The above equations show that the overall consumption of 8.4 mol of Li per mole of CaSnO3 constitutes 1089 mAh g−1 as the first theoretical discharge capacity. In the present work, the experimentally observed capacities are 1467 (11.3 mol of Li per mole of sample 1), 1550 (12 mol of Li per mole of sample 2), 1665 (12.8 mol of Li per mole of sample 3) and 1725 (13.3 mol of Li per mole of sample 4) mAh g−1 for samples 1–4, respectively, which are all higher than the theoretically values. Taking sample 4 for instance, the first discharge capacity is 1725 mAh g−1 at current density 60 mA g−1 . The experiment value is about 630 mAh g−1 higher than the first theoretical discharge capacity. The extra capacities can be mainly attributed to the solid electrolyte interphase (SEI) film formation due to the reaction of Li+ with the solvents of the electrolyte [12,13,17,27,28]. The thickness of SEI is usually 4–5 nm, however, we noticed the previous report about that SEI thickness of catalytic activity material Cr2 O3 was 30–90 nm [29]. Sn metal is catalytic activity material also, so SEI of CaSnO3 is thicker than that of general materials causing consumption of more Li+ . Besides, side reaction consumes inevitably more Li+ than the electrode materials with traditional morphologies for special morphology of flowerlike CaSnO3 . The different capacities in the first galvanostatic profile among the four samples can be possibly attributed to that bigger surface area will not only consume more Li+ to form SEI film but also ensure sufficient reaction at particle surface. To compare the annealing effect on electrochemical properties, the charge profiles of the four CaSnO3 /Li cells were conducted. The plots of the charge capacity vs. cycle number of the samples 1–4 between 0.005 and 1 V (vs. Li/Li+ ) at 60 mA g−1 (0.1 C) are demonstrated in Fig. 5. The charge capacity shows a noticeable increasing tendency in the first 15 cycles, which could be due to the activation of metallic Sn. The capacity slowly increases with cycling and is gradually stabilized at the 15th cycles. The four samples have stable reversibility in repeated cycles. For the different annealing temperatures, the cycling shows an obvious different behavior. The charge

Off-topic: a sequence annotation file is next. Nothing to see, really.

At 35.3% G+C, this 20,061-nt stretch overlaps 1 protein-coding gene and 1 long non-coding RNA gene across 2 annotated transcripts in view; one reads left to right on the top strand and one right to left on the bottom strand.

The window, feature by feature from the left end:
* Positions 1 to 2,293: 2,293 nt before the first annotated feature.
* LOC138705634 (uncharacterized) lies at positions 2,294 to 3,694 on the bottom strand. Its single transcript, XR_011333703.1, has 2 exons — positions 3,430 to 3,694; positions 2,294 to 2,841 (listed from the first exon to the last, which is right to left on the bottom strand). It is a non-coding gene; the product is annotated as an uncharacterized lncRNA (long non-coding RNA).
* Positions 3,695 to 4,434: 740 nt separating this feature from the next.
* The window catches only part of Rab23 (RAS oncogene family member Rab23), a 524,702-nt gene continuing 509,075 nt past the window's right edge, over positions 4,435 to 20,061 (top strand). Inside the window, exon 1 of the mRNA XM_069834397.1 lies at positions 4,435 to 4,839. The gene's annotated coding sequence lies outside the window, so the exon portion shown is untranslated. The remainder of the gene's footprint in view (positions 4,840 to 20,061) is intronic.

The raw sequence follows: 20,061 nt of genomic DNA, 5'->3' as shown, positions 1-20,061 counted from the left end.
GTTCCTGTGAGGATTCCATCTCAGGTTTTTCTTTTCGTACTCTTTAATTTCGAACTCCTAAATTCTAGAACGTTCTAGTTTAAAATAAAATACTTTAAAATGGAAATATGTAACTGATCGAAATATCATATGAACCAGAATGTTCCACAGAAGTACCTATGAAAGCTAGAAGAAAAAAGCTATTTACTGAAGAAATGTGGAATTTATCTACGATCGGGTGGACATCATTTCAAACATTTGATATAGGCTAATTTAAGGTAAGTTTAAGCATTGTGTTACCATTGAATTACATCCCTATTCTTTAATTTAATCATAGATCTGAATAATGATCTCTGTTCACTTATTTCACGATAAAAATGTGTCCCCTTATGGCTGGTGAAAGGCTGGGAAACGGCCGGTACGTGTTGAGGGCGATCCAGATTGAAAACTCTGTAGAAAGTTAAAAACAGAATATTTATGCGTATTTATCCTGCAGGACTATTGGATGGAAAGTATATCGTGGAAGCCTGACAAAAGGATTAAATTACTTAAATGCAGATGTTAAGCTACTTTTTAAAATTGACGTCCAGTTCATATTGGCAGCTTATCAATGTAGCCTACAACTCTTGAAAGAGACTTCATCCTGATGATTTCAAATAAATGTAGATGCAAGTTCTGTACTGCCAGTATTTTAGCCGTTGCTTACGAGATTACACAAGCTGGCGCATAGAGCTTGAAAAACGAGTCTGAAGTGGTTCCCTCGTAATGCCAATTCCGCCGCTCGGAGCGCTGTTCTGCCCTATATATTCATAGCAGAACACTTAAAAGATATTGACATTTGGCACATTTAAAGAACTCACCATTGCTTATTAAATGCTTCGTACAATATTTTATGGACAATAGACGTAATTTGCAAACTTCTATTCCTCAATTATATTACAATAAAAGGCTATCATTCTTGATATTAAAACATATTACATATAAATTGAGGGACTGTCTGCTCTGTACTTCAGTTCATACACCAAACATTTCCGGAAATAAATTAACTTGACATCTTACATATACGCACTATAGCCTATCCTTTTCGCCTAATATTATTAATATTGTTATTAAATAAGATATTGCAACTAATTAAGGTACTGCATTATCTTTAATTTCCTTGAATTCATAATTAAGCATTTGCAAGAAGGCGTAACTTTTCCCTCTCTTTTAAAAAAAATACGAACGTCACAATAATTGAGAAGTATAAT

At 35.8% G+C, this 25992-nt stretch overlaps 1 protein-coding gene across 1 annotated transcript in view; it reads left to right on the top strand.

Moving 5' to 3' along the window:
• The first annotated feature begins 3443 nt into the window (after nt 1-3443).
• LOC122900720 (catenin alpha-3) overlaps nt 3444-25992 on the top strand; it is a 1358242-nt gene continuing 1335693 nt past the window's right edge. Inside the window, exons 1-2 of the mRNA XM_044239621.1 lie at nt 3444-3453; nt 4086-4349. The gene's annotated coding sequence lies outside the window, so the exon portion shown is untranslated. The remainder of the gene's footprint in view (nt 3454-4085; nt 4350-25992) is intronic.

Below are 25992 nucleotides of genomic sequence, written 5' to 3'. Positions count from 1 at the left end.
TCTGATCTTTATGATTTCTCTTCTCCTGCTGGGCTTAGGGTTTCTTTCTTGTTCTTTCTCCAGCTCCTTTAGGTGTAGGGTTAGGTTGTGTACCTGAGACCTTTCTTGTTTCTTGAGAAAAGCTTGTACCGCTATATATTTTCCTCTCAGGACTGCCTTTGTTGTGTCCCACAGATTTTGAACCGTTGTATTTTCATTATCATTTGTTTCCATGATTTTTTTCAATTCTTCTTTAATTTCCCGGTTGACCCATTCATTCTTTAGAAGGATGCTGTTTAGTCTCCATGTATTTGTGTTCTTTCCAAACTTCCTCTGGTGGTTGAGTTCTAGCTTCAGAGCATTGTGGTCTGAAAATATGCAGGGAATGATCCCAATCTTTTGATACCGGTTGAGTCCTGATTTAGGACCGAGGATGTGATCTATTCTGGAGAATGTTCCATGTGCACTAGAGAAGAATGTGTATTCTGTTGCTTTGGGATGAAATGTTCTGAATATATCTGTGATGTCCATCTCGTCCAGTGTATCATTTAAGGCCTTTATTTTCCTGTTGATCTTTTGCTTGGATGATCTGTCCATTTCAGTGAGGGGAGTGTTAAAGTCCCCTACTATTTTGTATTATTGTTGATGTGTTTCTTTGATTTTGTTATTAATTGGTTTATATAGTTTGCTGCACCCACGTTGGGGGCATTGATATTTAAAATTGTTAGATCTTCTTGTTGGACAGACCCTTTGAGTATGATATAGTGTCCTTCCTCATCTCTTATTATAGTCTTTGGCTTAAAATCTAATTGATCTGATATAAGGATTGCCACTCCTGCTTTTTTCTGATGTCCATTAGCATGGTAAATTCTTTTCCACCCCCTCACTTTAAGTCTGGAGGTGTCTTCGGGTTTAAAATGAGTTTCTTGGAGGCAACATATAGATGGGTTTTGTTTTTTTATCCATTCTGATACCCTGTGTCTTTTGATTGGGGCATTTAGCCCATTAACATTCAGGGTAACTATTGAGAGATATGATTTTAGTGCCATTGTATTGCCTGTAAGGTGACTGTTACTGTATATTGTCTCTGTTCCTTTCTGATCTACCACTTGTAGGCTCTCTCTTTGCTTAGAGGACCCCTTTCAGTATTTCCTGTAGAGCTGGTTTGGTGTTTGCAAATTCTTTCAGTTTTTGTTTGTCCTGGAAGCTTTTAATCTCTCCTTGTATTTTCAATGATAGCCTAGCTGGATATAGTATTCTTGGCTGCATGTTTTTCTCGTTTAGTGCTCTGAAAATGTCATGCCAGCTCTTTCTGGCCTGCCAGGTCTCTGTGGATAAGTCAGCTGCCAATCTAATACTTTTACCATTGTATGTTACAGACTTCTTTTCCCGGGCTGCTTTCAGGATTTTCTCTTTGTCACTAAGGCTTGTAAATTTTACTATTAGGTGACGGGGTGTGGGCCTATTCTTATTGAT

Fig. 6. Comparison of the rate performances for the four CaSnO3 samples between 0.005 and 1.0 V.

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Fig. 7. Cyclic voltammograms for the four CaSnO3 samples at scan rates of 58 ␮V s−1 in the potential window 0.005–1.0 V for the first three cycles.